As usual, when it went into the oven, it looked pretty lumpy. In three hours, it had already started to look a lot smoother.

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By 11:30 the next morning, it looked great – yeasty, bubbly. At that point, you just turn it out on to a board with flour, give it a few folds, and then let it rise about 2 hours and bake.

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Last time, I had issues with sticking to the towel in the last rise so this time I decided to try letting it rise on my plastic cutting board and just putting it into the hot pan. It did release a bit better than using the floured towel, but it didn’t release evenly. My bread was still fine, but it did end up a little lopsided since it hit the pan off to one side. It’s not a big deal, but it wasn’t as show stopping as my February loaf.

For more pictures on the folding and second rise process, last month gives more detail.

This loaf was always sticky from the moisture of the olives. After the second rise of 2 hours, most of the flour had been absorbed in and I did still have trouble getting it to release from the plastic board. Still, it was easier for cleaning than the towel. I may still try a few other ideas and see if I can come up with a “lazy person’s” solution.

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The dough went into the hot dutch oven and then into the over for 30 minutes covered and then about 20 minutes uncovered. It was beautiful. Smelled great.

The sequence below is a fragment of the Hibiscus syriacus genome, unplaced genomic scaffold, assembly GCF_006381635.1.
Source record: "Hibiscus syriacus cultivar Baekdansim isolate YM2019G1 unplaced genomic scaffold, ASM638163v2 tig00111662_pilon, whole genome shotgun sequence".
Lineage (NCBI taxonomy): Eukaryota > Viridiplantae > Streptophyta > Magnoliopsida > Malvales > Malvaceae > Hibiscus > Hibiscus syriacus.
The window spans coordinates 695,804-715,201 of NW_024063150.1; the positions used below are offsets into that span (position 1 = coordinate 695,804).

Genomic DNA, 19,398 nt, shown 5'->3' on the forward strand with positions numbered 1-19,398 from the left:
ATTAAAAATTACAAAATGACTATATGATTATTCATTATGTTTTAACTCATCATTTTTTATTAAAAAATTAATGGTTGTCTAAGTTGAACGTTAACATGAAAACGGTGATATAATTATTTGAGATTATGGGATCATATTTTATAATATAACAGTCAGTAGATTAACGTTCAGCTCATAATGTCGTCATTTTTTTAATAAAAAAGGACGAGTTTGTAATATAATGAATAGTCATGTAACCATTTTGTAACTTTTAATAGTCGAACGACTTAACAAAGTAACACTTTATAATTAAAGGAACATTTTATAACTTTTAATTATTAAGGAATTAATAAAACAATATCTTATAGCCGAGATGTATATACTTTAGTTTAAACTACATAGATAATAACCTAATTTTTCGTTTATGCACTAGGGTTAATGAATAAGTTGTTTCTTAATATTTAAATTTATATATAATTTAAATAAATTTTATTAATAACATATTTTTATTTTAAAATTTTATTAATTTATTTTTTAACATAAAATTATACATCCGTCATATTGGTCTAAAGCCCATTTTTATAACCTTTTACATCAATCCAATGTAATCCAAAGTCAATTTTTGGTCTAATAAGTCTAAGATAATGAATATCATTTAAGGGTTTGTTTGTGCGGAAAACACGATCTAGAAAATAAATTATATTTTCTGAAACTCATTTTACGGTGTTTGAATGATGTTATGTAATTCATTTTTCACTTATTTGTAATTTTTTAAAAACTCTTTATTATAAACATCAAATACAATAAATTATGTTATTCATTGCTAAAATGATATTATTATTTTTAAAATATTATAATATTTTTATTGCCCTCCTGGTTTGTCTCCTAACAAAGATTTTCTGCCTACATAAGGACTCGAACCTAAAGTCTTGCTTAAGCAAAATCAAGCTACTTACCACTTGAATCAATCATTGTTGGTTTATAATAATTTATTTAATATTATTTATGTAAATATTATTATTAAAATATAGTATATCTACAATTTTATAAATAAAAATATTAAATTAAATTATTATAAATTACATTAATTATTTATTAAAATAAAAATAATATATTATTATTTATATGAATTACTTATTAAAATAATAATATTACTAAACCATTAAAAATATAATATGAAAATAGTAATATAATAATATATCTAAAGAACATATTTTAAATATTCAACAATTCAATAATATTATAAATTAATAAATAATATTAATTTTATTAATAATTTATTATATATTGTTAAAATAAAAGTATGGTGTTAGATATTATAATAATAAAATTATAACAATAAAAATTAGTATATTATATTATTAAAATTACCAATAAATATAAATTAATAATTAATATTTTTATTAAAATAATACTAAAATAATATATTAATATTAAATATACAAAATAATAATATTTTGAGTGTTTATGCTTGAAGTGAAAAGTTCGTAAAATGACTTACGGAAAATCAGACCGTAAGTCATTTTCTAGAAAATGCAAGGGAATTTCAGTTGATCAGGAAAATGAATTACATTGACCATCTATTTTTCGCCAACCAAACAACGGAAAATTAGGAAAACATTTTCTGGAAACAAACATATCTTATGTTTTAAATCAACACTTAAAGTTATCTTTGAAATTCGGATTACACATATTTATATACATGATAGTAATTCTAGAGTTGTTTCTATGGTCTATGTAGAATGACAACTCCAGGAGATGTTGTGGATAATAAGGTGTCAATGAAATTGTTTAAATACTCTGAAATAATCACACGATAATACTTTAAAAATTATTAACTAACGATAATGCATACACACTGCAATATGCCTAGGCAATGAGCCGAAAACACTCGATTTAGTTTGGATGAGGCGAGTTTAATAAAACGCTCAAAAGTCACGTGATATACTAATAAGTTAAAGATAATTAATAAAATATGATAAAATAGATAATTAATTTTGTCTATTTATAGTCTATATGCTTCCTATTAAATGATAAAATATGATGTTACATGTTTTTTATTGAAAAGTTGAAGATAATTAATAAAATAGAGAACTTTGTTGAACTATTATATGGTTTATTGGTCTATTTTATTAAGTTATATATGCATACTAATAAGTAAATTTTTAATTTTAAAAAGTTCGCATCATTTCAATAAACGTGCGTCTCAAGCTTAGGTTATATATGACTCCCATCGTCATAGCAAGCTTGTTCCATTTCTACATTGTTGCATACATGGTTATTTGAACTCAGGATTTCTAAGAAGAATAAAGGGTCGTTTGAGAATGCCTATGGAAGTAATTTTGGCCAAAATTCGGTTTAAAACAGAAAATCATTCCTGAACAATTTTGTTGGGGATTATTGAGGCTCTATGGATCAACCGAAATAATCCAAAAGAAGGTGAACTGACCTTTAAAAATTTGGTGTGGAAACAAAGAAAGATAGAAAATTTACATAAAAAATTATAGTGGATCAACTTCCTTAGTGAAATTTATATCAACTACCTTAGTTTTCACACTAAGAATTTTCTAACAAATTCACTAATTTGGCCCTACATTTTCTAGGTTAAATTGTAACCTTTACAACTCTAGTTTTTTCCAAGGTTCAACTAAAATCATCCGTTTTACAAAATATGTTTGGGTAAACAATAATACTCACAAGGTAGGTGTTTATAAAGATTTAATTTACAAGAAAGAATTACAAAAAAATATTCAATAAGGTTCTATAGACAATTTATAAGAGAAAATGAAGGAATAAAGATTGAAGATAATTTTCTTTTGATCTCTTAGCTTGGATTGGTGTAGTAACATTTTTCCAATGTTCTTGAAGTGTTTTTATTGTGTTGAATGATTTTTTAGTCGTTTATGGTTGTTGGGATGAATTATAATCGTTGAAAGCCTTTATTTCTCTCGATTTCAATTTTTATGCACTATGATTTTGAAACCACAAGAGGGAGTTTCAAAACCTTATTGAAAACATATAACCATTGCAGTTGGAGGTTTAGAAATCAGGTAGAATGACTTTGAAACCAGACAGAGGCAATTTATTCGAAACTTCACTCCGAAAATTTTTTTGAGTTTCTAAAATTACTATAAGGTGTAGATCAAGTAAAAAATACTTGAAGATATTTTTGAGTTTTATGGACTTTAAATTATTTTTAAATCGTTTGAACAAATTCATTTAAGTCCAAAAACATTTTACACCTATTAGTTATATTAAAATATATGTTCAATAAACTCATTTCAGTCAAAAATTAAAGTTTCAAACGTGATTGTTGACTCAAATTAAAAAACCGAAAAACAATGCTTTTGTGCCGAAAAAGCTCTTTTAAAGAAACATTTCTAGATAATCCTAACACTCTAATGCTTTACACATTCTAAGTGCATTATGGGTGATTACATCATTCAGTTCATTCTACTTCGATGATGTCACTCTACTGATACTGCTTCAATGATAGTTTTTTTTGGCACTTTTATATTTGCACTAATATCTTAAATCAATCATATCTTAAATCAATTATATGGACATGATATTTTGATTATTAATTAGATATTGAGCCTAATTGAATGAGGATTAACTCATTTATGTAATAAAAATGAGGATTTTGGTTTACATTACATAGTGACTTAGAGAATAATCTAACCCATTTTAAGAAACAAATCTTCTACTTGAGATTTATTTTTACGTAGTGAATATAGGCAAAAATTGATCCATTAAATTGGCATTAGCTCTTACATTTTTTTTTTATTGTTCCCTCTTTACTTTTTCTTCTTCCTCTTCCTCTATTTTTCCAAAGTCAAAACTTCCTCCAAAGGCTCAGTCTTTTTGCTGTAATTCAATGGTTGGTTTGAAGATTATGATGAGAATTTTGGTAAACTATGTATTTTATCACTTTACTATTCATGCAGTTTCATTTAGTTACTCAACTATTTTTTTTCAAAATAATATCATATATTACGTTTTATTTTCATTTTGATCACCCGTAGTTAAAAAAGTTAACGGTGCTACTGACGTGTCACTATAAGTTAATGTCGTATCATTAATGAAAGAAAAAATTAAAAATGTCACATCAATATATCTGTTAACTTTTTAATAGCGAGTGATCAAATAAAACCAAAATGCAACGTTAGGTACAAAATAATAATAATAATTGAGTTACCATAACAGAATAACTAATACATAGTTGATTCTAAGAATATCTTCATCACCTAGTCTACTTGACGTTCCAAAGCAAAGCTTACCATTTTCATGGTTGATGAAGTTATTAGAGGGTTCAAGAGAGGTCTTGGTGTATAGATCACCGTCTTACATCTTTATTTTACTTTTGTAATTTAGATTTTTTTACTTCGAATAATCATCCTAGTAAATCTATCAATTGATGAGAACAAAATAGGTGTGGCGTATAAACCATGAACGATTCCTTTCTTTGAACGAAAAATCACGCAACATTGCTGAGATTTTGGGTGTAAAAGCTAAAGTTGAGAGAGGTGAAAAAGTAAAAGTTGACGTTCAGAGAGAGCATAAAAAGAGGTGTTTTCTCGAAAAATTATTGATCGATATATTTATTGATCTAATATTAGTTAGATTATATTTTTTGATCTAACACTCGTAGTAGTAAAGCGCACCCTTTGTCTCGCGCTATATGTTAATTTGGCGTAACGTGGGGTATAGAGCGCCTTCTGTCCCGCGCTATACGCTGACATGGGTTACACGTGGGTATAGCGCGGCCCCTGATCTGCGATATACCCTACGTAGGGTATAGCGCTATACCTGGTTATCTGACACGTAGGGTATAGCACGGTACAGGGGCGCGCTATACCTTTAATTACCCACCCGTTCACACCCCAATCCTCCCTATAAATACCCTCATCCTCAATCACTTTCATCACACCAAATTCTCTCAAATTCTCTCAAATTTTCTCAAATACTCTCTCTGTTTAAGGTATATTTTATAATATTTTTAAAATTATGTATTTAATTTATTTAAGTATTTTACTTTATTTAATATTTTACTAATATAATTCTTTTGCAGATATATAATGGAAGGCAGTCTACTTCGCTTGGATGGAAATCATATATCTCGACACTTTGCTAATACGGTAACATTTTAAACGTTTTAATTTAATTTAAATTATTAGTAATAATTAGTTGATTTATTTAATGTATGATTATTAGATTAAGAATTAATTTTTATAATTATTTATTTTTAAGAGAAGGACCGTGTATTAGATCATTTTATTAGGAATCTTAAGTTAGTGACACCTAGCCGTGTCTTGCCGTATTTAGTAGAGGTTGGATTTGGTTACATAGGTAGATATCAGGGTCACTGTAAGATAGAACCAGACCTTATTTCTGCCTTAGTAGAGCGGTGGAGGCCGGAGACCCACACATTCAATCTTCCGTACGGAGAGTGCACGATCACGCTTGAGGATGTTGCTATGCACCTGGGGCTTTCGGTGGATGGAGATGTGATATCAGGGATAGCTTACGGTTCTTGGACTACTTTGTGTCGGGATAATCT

Since I had plans to meet a friend at a movie, this loaf got a chance to cool fully before I tried cutting anything. That made a huge difference to my cutting compared to the first loaf when I had too eagerly cut into it while hot. Things kind of jelled together making the cuts from my bread knife cleaner and not compressing the loaf as much.

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112It made lovely toast with a frittata that night and I’ve been eating it for breakfast and often for lunch for several days. I would happily make it again with only one change – maybe fewer olives. I love olives, but I think it seems a little heavy handed. Maybe 2/3 or 1/2 of what was suggested might be plenty. Still, it was an excellent variation on the Lahey standard. I would happily make it often.105

Yeast #3 is in the books.  Next month my goal is to start making things where I could kill the yeast and have to finally figure out the warm liquid temperature that will make things work as I expect.  Or hope.  I still want to keep it simple, so it’s likely to be something like a loaf of basic white bread.    We’ll see.

By the end of the year, I hope I can make things like pastry where the yeast dough is just one lovely component.